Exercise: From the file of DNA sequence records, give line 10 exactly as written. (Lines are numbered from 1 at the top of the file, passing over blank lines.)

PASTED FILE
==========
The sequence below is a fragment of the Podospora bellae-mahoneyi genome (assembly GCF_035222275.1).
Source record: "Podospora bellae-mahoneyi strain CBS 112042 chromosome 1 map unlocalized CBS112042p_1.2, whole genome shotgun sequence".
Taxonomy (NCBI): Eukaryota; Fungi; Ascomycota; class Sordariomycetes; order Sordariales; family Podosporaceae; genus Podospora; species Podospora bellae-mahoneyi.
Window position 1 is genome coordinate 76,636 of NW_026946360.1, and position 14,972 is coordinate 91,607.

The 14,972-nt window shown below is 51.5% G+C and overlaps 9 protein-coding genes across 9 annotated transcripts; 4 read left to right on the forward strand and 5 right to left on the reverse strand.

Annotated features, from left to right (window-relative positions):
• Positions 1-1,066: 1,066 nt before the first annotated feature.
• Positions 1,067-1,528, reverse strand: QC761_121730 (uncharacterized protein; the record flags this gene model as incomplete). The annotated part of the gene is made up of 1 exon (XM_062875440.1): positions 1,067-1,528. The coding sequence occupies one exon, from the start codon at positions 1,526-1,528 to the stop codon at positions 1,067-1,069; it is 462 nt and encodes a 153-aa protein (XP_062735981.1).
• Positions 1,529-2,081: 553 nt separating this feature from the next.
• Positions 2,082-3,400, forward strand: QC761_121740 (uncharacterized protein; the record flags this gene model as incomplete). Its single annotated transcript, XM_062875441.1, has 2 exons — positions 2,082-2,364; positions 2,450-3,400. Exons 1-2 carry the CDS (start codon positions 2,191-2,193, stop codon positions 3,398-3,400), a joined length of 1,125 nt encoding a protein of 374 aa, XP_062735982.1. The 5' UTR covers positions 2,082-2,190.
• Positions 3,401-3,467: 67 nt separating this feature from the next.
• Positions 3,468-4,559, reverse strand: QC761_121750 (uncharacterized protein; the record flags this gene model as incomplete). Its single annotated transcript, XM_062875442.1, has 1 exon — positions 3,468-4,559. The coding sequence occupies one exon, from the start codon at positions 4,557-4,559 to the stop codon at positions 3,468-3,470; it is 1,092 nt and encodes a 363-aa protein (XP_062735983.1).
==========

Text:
• Positions 2,082-3,400, forward strand: QC761_121740 (uncharacterized protein; the record flags this gene model as incomplete). Its single annotated transcript, XM_062875441.1, has 2 exons — positions 2,082-2,364; positions 2,450-3,400. Exons 1-2 carry the CDS (start codon positions 2,191-2,193, stop codon positions 3,398-3,400), a joined length of 1,125 nt encoding a protein of 374 aa, XP_062735982.1. The 5' UTR covers positions 2,082-2,190.